It appears the new COVID mutation is having a significant impact on men’s team sports at both the pro and college level. But it doesn’t seem to be having a similar impact on women’s team sports. I can’t seem to think of any logical rationale to explain that trend. I know it’s the wrong season but could the women’s teams have all smeared lamb’s blood on their locker room doors?


This hasn’t gotten a ton of attention, but Covid has always been more dangerous for men, even before vaccines became available. Since vaccines became available, women have been getting vaccinated at a significantly higher rate than men, which has skewed the numbers even further. I don’t know if there’s any good data on this, but anecdotally, women also seem to be more stringent about stuff like masks and distancing.


Just announced today, Wright State’s women basketball team had to cancel their game at Indiana due to a COVID situation. This is the 2nd time the Raider Women have cancelled a game(s) this year. Last month, they missed 2 weeks of games and practice

When asked how the team was doing being vaccinated, WSU’s new womens coach said she’s not vaccinated and a lot of her players aren’t. Here’s an article from last week about the situation

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Wright State, Wrong Vaccination Status


The actual CDC data is that there have been a higher proportion of Covid cases in women than men. This is true for all ages as well as the 18-29 demographic that would be most relevant to the discussion above

It is correct that deaths with Covid are higher for men.

Women have gotten vaccinated slightly more than men overall. Total proportions per CDC. Women 52%. Men 48%.

However, in the 18-24 age groups females are 62% fully vaccinated to 54% for men.

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Dude, this is a complete embarrassment. Even the AD doesn’t know the status of the athletes. Or so it says in the article

Those are just confirmed cases. Given that many cases are either asymptomatic or mild and there’s been limited testing, a lot of cases go undetected. The industries that have been doing regular testing to catch those mild cases are disproportionately female (nursing, teaching, elder care, etc.), so I don’t know that the raw case numbers are particularly useful if you’re trying to find a gender split.

Limited testing?

There are have been almost 700 million tests performed since the beginning of Covid pandemic.

Before Covid, we typically did about 1 million tests per year for the flu.
In other words, we are testing more for Covid in a day than we did for the flu in a year.

The 700 million tests above also do not include all of the at home tests which are not reported to state health authorities and then to the CDC.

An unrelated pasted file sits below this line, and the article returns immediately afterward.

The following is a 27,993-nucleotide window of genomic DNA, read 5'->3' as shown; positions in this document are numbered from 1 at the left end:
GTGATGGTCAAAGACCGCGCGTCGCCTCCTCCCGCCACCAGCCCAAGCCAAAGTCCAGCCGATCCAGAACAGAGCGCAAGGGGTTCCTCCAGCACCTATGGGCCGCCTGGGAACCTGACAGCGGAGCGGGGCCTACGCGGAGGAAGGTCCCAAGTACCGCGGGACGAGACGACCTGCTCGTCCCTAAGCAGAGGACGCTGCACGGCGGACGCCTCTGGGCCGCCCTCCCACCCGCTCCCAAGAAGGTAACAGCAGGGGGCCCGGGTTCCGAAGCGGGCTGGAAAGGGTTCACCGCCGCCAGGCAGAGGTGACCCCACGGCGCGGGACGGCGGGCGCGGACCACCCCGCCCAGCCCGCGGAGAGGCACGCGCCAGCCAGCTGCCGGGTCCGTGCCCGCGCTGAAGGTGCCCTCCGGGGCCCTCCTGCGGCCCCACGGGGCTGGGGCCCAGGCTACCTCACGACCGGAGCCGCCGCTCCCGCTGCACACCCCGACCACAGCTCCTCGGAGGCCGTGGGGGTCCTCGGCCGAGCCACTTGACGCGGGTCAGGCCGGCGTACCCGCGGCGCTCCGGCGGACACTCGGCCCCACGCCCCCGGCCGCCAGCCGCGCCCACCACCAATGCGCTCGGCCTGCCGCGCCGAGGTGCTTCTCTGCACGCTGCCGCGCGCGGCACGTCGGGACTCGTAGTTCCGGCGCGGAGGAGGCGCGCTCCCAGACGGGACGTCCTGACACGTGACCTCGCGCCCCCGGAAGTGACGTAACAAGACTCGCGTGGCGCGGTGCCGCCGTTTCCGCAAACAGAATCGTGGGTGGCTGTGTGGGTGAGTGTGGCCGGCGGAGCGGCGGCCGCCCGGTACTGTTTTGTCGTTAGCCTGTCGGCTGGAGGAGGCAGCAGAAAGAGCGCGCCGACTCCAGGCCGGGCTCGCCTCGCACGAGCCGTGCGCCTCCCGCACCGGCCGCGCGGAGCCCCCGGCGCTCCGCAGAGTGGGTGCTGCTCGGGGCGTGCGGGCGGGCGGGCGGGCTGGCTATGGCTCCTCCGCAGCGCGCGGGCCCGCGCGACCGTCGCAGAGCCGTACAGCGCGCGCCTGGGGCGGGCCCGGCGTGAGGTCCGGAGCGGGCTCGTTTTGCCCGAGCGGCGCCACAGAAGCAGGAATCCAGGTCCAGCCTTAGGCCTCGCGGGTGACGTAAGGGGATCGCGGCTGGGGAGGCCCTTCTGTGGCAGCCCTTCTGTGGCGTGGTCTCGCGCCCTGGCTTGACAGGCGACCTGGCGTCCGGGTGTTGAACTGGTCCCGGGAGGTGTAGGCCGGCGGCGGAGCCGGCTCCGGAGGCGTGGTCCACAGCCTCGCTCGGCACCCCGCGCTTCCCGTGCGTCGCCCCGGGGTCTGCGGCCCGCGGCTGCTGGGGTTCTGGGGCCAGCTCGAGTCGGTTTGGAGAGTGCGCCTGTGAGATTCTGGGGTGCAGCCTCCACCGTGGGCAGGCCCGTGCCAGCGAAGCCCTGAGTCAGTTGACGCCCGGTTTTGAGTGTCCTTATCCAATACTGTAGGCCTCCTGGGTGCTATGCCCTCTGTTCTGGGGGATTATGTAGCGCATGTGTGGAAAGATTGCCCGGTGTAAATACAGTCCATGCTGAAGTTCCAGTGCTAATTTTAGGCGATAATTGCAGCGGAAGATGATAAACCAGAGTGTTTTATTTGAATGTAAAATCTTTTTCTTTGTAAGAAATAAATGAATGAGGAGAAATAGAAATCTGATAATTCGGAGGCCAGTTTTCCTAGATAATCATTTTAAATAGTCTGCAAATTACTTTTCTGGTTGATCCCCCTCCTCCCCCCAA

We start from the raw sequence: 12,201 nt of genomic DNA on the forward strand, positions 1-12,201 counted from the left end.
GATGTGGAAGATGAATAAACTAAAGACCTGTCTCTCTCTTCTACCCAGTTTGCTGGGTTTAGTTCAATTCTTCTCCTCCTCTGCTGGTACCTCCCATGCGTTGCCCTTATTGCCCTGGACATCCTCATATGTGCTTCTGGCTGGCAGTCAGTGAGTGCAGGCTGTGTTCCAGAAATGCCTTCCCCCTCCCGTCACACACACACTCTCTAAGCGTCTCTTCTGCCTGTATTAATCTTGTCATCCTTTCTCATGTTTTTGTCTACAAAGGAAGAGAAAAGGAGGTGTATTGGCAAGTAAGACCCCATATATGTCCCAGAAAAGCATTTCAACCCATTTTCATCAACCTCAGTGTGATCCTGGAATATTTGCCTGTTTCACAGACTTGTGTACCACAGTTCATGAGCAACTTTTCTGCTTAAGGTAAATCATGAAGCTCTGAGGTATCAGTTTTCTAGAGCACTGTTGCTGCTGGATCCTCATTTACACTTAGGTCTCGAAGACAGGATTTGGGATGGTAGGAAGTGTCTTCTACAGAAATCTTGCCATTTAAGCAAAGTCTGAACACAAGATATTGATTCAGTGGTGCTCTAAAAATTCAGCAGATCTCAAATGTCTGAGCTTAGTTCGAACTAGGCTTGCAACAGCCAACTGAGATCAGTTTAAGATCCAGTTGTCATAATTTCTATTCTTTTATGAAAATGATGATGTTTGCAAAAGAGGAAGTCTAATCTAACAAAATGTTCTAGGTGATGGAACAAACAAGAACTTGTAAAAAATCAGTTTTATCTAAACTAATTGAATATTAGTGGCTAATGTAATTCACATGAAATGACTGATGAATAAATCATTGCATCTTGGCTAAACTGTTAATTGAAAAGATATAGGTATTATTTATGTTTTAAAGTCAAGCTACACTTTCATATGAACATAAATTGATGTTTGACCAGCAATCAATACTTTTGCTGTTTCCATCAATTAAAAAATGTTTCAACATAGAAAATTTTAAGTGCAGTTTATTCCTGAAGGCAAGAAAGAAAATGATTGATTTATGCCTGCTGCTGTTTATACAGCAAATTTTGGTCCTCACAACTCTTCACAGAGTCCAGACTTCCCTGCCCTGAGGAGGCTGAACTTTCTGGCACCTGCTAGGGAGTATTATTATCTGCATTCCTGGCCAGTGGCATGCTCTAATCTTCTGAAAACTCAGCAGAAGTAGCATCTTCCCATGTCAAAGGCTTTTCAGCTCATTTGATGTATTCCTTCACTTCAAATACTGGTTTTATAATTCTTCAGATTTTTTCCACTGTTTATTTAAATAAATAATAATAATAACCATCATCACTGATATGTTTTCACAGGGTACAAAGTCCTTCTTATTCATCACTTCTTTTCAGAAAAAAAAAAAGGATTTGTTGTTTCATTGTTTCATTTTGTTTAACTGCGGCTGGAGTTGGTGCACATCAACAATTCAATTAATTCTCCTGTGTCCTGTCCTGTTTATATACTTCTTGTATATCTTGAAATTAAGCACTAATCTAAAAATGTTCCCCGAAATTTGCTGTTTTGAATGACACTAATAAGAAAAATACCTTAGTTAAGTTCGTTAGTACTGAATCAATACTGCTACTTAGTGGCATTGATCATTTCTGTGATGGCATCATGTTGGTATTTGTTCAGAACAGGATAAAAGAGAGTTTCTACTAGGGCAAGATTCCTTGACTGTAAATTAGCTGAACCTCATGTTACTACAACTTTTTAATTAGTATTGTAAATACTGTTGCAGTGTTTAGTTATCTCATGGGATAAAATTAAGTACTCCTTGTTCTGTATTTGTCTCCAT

Is Covid more dangerous to men? Yes, more males die. You are correct. That is supported by real data.

However, asymptomatic and mild cases are not dangerous to men or women. I can guarantee you that if a woman or man ends up in the hospital or dies with Covid they have been tested and it is in the CDC data.

With respect to limited testing, I actually had symptoms a few weeks ago and had to go to crazy lengths to get tested (ended up being negative). There have been a bunch of reports over the past few days that some cities don’t have the testing capacity to keep up with the latest surge. There have been a lot of tests done, but a lot of that has been regular testing done through employers. For individuals trying to get a test, it’s been more difficult, especially in areas where there’s been demand for testing.

Basically the only data that we have confidence in being reasonably accurate is deaths, given that you have a body and we have the ability to test anyone with a case severe enough to end up in the hospital. The case data has a lot of holes for various reasons: lack of testing early in the pandemic, shortages during surges, mild/asymptomatic cases not being caught, home tests not being reported, etc. And the people being tested aren’t necessarily a representative sample of the population. Overall, the case data has limited value in telling us about demographic trends.

What we know for certain is that men die at a noticeably higher rate from Covid. We don’t know with 100% certainty how much of that to ascribe to men being more vulnerable to infections, or infections being more dangerous to men, or men being more careless about safety protocols, but it’s probably some combination of the three.


It was only a matter of time… It would not surprise me if this latest surge adversely impacts the national championship game given that it’s still a couple of weeks away and the surge is just getting started.

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Good thing we’re playing in a pre-Christmas bowl.

Agree with all of your points.

Too many tests which are of limited value that should have been reallocated.

The biggest reason is that too much has been made of asymptomatic infections. It has been VASTLY oversold as a source of transmission. Almost all infections are transmitted by people with symptoms.

The problem with Covid is the initial symptoms are similar to what most of us have dealt with their whole lives. Fatigue, sore throat, fever. People have been living with these for years and carrying on. You did exactly what everyone should do. At the first hint of symptoms get tested and then isolate etc.

Public health messaging should have been focused on telling people if they felt the slightest bit sick to stay home. My experience has been that by the time most people get tested and get a PCR test back they are at least 3 days in the disease. These are also the days when viral load is highest. Antigen testing has helped but it has been vastly overused which is why no one can find a test kit now.